We stay in one spot longer than most of our fellow travelers, at least many we consider friends (there are a lot of us out here these days!) That means life in houses, cabins, hotels and the Airstream alike.

Transitions like that can have a major affect on people’s lives. Kids can get shaken up by different surroundings. Schedules that feel completely required can get shaken to a stir. A simple need like “dinner” can be hard to come by when the closest restaurant or grocery store open on a Sunday might be an hour plus away.

All of this can mount up to a cranky van’s worth of babies, parents and the impending setup of a home in the middle of prairie Colorado; current temperature 102F.

And then Winter says, as he’s falling asleep in the Airstream after a month of random cabin bunkbeds, “I love my bed.”

He meant this particular bed, the one where “I sleep alone and T is across from me and Nanny is right in the next room.”

A week earlier a friend had asked him where he was from, to which he replied, “I’m a traveling kid.”

He was conceived on the road, and born into it. He makes me smile sometimes so hard I know I’ll eventually have Aerosmith-mouth syndrome.

As the babies all went down, evaporating this day into their nighttime varieties, the older boy and I tossed around the old pigskin. The part of Colorado that feels like Kansas all around us, all the while, we practiced Americana as a tumultuous thunderstorm rose on the horizon like only a Great Plains fury can impose.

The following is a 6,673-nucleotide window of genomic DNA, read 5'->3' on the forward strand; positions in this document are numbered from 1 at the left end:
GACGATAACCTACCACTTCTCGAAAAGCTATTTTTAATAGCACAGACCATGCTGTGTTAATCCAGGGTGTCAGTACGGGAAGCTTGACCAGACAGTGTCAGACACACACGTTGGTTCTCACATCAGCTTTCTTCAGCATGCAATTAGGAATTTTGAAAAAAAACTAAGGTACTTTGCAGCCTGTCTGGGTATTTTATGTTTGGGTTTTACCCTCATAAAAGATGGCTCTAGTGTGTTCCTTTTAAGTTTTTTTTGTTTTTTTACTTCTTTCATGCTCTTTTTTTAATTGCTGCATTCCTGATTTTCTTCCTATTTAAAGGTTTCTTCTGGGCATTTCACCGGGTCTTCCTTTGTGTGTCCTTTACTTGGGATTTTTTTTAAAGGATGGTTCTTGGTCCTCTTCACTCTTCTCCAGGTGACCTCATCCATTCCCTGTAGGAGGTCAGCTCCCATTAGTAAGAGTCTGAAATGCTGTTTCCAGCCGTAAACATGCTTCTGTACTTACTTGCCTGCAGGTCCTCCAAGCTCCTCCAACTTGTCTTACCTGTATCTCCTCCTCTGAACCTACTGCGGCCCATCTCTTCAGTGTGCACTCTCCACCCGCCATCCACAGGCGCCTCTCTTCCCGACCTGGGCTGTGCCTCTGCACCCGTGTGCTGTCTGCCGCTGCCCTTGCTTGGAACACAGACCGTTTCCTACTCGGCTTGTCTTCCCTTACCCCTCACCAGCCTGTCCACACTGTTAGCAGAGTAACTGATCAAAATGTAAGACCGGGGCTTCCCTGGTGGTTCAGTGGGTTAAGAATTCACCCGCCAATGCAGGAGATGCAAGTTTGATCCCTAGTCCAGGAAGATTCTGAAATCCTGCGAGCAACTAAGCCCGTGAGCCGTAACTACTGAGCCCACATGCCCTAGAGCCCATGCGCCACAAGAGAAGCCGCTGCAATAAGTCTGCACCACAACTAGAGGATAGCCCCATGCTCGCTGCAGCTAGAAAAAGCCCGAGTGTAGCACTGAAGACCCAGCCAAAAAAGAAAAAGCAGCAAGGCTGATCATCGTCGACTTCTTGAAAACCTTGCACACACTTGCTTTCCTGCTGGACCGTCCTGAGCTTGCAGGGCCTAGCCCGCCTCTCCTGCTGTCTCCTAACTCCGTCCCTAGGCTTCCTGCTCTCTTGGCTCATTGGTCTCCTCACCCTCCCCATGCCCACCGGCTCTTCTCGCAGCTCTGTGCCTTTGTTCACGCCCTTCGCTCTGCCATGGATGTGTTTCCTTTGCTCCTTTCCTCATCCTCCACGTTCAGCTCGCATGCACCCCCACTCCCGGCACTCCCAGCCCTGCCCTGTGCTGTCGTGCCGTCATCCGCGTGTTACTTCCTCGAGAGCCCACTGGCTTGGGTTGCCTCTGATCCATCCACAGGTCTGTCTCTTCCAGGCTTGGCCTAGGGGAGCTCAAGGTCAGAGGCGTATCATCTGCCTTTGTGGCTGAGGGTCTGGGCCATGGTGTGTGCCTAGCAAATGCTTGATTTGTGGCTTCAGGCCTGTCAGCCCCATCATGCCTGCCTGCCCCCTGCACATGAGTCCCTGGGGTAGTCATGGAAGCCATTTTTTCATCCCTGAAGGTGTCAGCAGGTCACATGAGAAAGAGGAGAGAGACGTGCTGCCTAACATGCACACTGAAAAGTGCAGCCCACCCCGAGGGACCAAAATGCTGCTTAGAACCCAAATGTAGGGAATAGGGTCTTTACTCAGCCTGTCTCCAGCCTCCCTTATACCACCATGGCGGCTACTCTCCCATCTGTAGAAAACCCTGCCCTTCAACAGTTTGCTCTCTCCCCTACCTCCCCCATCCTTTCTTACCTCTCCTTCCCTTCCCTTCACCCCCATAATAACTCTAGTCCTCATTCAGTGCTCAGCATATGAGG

And so a few hours later we were treated to fireworks that well surpassed our greatest expectations for the holiday. Lightning struck, high and spiderwebbing occasionally, a display like I’ve not seen in years. The edges of it all sent a small drizzle over our campsite, not more than an empty spot of hayfield with a 30amp hookup, and then it was over.

Everyone falling asleep, stars began to poke their noses even as the biting flies and tiny mosquitos gave way to a cool evening’s worth of distant chirping crickets. The headlights of a car shine in the distance and my last twenty minutes before bed is spent watching them near.